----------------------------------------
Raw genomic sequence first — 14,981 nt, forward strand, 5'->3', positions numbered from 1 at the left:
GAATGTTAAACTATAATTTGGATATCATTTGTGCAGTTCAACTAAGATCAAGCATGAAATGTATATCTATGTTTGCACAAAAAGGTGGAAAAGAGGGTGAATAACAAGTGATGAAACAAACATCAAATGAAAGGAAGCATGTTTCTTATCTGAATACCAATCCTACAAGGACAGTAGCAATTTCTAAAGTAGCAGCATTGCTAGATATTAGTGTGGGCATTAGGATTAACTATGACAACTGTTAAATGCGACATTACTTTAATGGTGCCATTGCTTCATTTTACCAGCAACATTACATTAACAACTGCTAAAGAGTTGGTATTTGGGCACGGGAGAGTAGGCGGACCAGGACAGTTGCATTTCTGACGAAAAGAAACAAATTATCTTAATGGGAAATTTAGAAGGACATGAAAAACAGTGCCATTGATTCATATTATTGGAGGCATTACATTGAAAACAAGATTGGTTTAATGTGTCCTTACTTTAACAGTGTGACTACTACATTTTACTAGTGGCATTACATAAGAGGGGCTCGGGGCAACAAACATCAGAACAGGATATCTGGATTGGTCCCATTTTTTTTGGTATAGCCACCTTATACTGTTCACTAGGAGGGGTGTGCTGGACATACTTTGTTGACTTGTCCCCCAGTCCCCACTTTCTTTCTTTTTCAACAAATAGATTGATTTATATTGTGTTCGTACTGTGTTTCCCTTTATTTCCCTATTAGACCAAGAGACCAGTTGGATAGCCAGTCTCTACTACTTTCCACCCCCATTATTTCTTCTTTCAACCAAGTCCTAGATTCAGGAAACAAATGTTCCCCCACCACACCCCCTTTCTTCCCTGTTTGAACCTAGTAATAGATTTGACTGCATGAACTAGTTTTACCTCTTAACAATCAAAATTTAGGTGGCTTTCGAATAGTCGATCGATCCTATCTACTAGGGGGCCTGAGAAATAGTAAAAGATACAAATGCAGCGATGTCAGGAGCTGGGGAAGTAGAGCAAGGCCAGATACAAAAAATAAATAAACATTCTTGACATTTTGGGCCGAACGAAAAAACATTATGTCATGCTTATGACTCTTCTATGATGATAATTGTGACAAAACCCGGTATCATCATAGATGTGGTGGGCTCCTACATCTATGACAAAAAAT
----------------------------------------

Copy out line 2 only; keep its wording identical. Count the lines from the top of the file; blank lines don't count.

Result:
GAATGTTAAACTATAATTTGGATATCATTTGTGCAGTTCAACTAAGATCAAGCATGAAATGTATATCTATGTTTGCACAAAAAGGTGGAAAAGAGGGTGAATAACAAGTGATGAAACAAACATCAAATGAAAGGAAGCATGTTTCTTATCTGAATACCAATCCTACAAGGACAGTAGCAATTTCTAAAGTAGCAGCATTGCTAGATATTAGTGTGGGCATTAGGATTAACTATGACAACTGTTAAATGCGACATTACTTTAATGGTGCCATTGCTTCATTTTACCAGCAACATTACATTAACAACTGCTAAAGAGTTGGTATTTGGGCACGGGAGAGTAGGCGGACCAGGACAGTTGCATTTCTGACGAAAAGAAACAAATTATCTTAATGGGAAATTTAGAAGGACATGAAAAACAGTGCCATTGATTCATATTATTGGAGGCATTACATTGAAAACAAGATTGGTTTAATGTGTCCTTACTTTAACAGTGTGACTACTACATTTTACTAGTGGCATTACATAAGAGGGGCTCGGGGCAACAAACATCAGAACAGGATATCTGGATTGGTCCCATTTTTTTTGGTATAGCCACCTTATACTGTTCACTAGGAGGGGTGTGCTGGACATACTTTGTTGACTTGTCCCCCAGTCCCCACTTTCTTTCTTTTTCAACAAATAGATTGATTTATATTGTGTTCGTACTGTGTTTCCCTTTATTTCCCTATTAGACCAAGAGACCAGTTGGATAGCCAGTCTCTACTACTTTCCACCCCCATTATTTCTTCTTTCAACCAAGTCCTAGATTCAGGAAACAAATGTTCCCCCACCACACCCCCTTTCTTCCCTGTTTGAACCTAGTAATAGATTTGACTGCATGAACTAGTTTTACCTCTTAACAATCAAAATTTAGGTGGCTTTCGAATAGTCGATCGATCCTATCTACTAGGGGGCCTGAGAAATAGTAAAAGATACAAATGCAGCGATGTCAGGAGCTGGGGAAGTAGAGCAAGGCCAGATACAAAAAATAAATAAACATTCTTGACATTTTGGGCCGAACGAAAAAACATTATGTCATGCTTATGACTCTTCTATGATGATAATTGTGACAAAACCCGGTATCATCATAGATGTGGTGGGCTCCTACATCTATGACAAAAAAT